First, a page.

Aquatic Supervillains

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Dr. Fang. Undersea Agent #1 1966. © & ™ John Carbonaro. COVER ART BY RAY BAILEY.

Aquatic Supervillains

(pop culture)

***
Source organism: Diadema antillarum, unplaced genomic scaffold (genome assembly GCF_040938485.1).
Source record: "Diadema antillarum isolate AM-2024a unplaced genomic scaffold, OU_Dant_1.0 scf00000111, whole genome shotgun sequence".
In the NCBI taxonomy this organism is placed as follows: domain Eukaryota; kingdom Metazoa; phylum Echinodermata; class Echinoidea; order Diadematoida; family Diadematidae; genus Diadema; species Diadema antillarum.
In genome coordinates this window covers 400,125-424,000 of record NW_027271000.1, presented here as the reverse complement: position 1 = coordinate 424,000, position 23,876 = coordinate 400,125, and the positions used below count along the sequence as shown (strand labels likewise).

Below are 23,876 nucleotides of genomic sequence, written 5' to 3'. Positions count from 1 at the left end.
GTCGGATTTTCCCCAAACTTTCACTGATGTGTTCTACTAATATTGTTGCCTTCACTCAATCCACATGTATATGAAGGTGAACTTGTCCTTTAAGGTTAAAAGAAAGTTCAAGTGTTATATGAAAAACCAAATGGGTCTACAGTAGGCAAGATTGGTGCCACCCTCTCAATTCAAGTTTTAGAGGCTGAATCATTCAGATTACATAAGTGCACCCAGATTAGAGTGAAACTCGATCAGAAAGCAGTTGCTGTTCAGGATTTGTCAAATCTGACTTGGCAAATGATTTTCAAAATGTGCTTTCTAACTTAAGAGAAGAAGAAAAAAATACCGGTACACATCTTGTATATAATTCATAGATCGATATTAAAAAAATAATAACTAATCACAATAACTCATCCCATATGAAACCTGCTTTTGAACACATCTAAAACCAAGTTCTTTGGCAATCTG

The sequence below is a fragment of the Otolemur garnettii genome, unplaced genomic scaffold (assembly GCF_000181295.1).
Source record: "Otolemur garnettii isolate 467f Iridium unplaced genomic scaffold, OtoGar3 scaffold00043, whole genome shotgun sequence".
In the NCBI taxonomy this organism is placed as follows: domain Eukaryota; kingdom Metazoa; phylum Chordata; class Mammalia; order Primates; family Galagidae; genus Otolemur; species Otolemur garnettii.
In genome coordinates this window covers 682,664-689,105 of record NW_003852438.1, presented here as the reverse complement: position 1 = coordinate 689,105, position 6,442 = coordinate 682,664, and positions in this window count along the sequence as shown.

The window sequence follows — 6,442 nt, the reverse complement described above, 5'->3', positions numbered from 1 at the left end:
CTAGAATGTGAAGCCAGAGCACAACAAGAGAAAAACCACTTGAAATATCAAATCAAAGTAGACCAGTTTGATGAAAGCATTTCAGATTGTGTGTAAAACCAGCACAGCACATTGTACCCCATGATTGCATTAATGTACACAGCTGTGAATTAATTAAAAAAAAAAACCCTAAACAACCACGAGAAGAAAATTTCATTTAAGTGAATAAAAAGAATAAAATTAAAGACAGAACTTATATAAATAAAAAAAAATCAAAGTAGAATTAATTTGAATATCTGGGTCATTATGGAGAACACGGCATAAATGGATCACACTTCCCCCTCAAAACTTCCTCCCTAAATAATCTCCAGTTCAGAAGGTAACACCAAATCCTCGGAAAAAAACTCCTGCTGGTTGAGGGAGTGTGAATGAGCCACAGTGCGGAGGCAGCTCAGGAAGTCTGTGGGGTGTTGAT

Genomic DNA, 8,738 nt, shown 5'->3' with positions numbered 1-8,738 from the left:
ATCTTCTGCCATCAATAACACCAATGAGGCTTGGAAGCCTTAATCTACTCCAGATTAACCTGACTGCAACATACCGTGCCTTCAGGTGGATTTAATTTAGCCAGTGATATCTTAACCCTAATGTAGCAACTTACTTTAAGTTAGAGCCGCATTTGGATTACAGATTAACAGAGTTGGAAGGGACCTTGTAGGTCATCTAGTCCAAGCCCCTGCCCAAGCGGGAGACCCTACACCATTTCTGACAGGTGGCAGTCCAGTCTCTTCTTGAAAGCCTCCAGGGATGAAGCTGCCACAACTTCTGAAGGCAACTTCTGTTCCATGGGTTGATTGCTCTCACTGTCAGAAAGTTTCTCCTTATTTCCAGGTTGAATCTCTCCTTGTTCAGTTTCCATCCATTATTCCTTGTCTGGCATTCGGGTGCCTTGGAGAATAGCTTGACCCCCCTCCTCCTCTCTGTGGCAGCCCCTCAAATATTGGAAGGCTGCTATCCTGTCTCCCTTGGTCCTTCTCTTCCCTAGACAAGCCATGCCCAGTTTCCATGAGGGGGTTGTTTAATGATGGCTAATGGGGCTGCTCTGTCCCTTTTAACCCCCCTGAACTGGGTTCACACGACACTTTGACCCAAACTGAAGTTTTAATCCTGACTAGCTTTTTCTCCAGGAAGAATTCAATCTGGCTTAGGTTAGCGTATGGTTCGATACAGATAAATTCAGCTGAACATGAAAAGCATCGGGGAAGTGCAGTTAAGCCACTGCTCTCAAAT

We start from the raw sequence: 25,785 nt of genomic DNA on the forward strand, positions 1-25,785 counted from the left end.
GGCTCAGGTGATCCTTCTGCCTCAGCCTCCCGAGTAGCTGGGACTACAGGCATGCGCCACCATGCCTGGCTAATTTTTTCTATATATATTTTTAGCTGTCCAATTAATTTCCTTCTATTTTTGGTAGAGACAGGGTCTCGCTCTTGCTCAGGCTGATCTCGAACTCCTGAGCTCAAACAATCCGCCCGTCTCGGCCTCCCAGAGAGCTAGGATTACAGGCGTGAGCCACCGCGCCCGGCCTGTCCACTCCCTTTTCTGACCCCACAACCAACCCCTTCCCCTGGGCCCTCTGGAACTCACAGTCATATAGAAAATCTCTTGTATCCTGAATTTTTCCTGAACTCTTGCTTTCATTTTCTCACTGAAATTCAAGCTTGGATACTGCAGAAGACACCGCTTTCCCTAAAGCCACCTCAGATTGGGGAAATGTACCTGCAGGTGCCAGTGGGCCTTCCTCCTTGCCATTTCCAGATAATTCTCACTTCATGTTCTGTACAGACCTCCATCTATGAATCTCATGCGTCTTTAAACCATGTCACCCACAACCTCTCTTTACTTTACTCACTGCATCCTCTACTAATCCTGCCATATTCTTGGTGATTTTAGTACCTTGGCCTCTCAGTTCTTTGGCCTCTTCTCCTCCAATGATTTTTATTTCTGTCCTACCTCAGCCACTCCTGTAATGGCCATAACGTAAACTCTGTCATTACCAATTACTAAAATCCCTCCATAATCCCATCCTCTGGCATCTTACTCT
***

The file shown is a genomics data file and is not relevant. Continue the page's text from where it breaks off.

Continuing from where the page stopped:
Silver and Captain Hook, many comic-book supervillains have roiled the seas for profit. Mr. Crabb, a crimson-skinned energy baron, tried to commandeer the Gulf Coast's oil market from a domed underwater lair until Blue Beetle pulled the plug on his operation in 1965. Captain Whale, appearing only once in Dell Comics' aqua-superhero series Nukla #3 (1966), was a thinly veiled version of Jules Verne's Captain Nemo who nearly stirred up World War III in his high-tech sub the Killer Whale. Dr. Fang, one of a gushing torrent of “Yellow Peril” Asian masterminds, and his water-breathing subordinates, the Lemurians, dreamed of global conquest—above and below the sea—but were opposed by U.N.D.E.R.S.E.A. operative Lt. Davey Jones in Tower Comics' Undersea Agent #1 (1966). DC Comics' Aquaman, monarch of the legendary sunken continent of Atlantis, has frequently battled the Black Manta, the Ocean Master, and the Shark, but earlier in his crime-fighting career protected both sea and land from mundane smugglers and crooks. One of his first costumed foes was a former champion swimmer who, with a glider-winged uniform, evaded the hero by taking to the air as the Human Flying Fish in a 1960 tale. The Fisherman, the yellow-hooded, adversarial angler in a purple scuba suit, premiered in Aquaman vol. 1 #21 (1965), hooking ill-gotten gain from ships with his titanium fishing rod. The amphibious terrorist Charybdis originally fought Aquaman in 1994 and bested the hero, leaving him to a school of piranhas that feasted upon the Sea King's left hand. Gamemnae, an outcast Atlantean sorceress born 3,000 years ago, skirmished with Aquaman and his Justice League in both the past and the present. The most monstrous of Aquaman's foes was the Thirst, the mud-golem that premiered in 2003; consuming both aquatic deities and water itself, the Thirst briefly amalgamated with Aquaman into a single, hideous form before the golem was apparently destroyed—but Aquaman wondered if such a creature can truly die. Marvel Comics' Atlantis is governed by Prince Namor, the Sub-Mariner. His throne has been contested by water-breathing warriors Attuma and Krang, aided by co-conspirators including Namor's own cousin, Byrrah. The blue-skinned vixen Llyra first splashed into Namor's life in Sub-Mariner vol. 2 #32 (1970) and was responsible for the death of his betrothed Lady Dorma. A behind-the-scenes player in Atlantis' power struggle was Dr. Lemuel Dorcas, a twisted genius responsible for unholy experiments upon sea-dwellers. He produced the blue-skinned powerhouse solider named Orca; the Piranha, a fish mutated into a fish-man; and Piranha's school of monstrosities called Men-Fish. Tiger Shark was another of Dorcas' creations. The doctor's “morphotron” genetically imprinted former Olympic swimmer Todd Arliss with DNA from both a shark and Namor in Sub-Mariner vol. 2 #5 (1968). With the strength, amphibian agility, and avarice of his namesake, Tiger Shark has frequently fought Sub-Mariner and has also taken his menace landside, joining the Masters of Evil and encountering the Thunderbolts (he also appeared in a 1999 Avengers television cartoon). U-Man, a former subject of Namor, was an amphibious agent of the Third Reich introduced in 1975's issue #3 of The Invaders, Marvel's superteam series set during World War II. This blue-skinned Atlantean was not the only costumed Nazi in multi-colored tights—Killer Shark, a superhumanly strong Nazi general, struggled with the aerial Allies known as the Blackhawks beginning in 1952; a second version of Killer Shark, a costumed scalawag, battled the piloting paragons in a mid-1980s Blackhawk revival. The dismal waters of the planet Apokolips are protected by the overlord Darkseid's amphibious agents Slig, Gole, Kurin, Jaffer, Trok, and Shaligo— the Deep Six. Created by Jack Kirby in New Gods vol. 1 #2 (1971), the Six, or members thereof, have occasionally appeared since. Perhaps the oddest aquatic supervillains appeared in The Sea Devils, the Sea Hunt–meets–Challengers of the Unknown DC Comics series created by writer Robert Kanigher and artist Russ Heath. In virtually every one of Sea Devils' thirty-five issues (1961–1967), the underwater adventurers battled a mega-sized monster with a descriptive name, including the Octopus Man, the Human Tidal Wave, the Flame-Headed Watchman, the Magnetic Menace, and the Manosaur. With vile creatures such as these occupying the murky depths, one can certainly understand why most superheroes prefer to be landlubbers!
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